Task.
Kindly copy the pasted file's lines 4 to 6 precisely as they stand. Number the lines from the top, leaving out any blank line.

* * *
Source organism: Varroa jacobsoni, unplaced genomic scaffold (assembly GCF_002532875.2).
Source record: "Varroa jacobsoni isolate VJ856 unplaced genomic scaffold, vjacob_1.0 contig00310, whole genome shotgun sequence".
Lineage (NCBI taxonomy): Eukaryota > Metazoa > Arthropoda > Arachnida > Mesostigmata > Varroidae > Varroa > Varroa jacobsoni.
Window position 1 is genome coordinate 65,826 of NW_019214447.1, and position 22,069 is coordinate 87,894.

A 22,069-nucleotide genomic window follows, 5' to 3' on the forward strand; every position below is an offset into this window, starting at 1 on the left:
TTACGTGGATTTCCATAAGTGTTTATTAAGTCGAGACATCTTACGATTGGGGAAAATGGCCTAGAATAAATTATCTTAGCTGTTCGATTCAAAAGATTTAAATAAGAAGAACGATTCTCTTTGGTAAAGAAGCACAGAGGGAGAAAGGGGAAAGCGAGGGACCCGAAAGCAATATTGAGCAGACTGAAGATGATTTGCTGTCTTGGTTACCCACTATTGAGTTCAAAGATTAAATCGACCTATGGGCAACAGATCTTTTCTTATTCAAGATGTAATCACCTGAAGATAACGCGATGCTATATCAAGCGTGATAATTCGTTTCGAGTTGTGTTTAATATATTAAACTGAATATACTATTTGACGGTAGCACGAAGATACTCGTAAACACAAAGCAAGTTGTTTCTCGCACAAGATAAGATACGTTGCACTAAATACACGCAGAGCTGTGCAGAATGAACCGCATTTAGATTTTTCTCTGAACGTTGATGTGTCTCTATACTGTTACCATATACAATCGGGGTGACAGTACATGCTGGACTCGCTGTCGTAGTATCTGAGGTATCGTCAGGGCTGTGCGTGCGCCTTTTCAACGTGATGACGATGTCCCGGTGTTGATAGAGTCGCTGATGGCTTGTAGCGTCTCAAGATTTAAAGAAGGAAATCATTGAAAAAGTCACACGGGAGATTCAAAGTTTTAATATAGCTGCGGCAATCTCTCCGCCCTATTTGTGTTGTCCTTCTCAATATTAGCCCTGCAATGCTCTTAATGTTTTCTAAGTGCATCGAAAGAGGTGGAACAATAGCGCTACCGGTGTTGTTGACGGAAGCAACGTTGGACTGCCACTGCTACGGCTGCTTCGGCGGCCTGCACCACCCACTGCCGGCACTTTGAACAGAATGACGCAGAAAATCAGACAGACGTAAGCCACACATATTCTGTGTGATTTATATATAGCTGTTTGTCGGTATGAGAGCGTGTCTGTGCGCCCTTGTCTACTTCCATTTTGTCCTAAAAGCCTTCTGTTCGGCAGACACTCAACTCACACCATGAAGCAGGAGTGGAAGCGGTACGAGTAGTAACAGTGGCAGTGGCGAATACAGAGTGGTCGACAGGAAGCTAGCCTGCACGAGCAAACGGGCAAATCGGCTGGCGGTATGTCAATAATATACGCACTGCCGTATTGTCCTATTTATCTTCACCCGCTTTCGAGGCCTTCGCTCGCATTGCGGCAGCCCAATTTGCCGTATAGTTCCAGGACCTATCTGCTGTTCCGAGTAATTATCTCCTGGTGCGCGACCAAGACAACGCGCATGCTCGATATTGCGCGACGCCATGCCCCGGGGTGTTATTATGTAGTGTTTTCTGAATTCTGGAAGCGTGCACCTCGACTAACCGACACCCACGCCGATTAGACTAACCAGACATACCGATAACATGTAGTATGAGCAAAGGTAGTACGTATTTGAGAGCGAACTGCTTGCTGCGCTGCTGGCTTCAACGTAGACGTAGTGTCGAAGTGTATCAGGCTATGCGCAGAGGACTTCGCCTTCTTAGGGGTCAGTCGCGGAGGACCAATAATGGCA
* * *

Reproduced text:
Window position 1 is genome coordinate 65,826 of NW_019214447.1, and position 22,069 is coordinate 87,894.

A 22,069-nucleotide genomic window follows, 5' to 3' on the forward strand; every position below is an offset into this window, starting at 1 on the left:
TTACGTGGATTTCCATAAGTGTTTATTAAGTCGAGACATCTTACGATTGGGGAAAATGGCCTAGAATAAATTATCTTAGCTGTTCGATTCAAAAGATTTAAATAAGAAGAACGATTCTCTTTGGTAAAGAAGCACAGAGGGAGAAAGGGGAAAGCGAGGGACCCGAAAGCAATATTGAGCAGACTGAAGATGATTTGCTGTCTTGGTTACCCACTATTGAGTTCAAAGATTAAATCGACCTATGGGCAACAGATCTTTTCTTATTCAAGATGTAATCACCTGAAGATAACGCGATGCTATATCAAGCGTGATAATTCGTTTCGAGTTGTGTTTAATATATTAAACTGAATATACTATTTGACGGTAGCACGAAGATACTCGTAAACACAAAGCAAGTTGTTTCTCGCACAAGATAAGATACGTTGCACTAAATACACGCAGAGCTGTGCAGAATGAACCGCATTTAGATTTTTCTCTGAACGTTGATGTGTCTCTATACTGTTACCATATACAATCGGGGTGACAGTACATGCTGGACTCGCTGTCGTAGTATCTGAGGTATCGTCAGGGCTGTGCGTGCGCCTTTTCAACGTGATGACGATGTCCCGGTGTTGATAGAGTCGCTGATGGCTTGTAGCGTCTCAAGATTTAAAGAAGGAAATCATTGAAAAAGTCACACGGGAGATTCAAAGTTTTAATATAGCTGCGGCAATCTCTCCGCCCTATTTGTGTTGTCCTTCTCAATATTAGCCCTGCAATGCTCTTAATGTTTTCTAAGTGCATCGAAAGAGGTGGAACAATAGCGCTACCGGTGTTGTTGACGGAAGCAACGTTGGACTGCCACTGCTACGGCTGCTTCGGCGGCCTGCACCACCCACTGCCGGCACTTTGAACAGAATGACGCAGAAAATCAGACAGACGTAAGCCACACATATTCTGTGTGATTTATATATAGCTGTTTGTCGGTATGAGAGCGTGTCTGTGCGCCCTTGTCTACTTCCATTTTGTCCTAAAAGCCTTCTGTTCGGCAGACACTCAACTCACACCATGAAGCAGGAGTGGAAGCGGTACGAGTAGTAACAGTGGCAGTGGCGAATACAGAGTGGTCGACAGGAAGCTAGCCTGCACGAGCAAACGGGCAAATCGGCTGGCGGTATGTCAATAATATACGCACTGCCGTATTGTCCTATTTATCTTCACCCGCTTTCGAGGCCTTCGCTCGCATTGCGGCAGCCCAATTTGCCGTATAGTTCCAGGACCTATCTGCTGTTCCGAGTAATTATCTCCTGGTGCGCGACCAAGACAACGCGCATGCTCGATATTGCGCGACGCCATGCCCCGGGGTGTTATTATGTAGTGTTTTCTGAATTCTGGAAGCGTGCACCTCGACTAACCGACACCCACGCCGATTAGACTAACCAGACATACCGATAACATGTAGTATGAGCAAAGGTAGTACGTATTTGAGAGCGAACTGCTTGCTGCGCTGCTGGCTTCAACGTAGACGTAGTGTCGAAGTGTATCAGGCTATGCGCAGAGGACTTCGCCTTCTTAGGGGTCAGTCGCGGAGGACCAATAATGGCA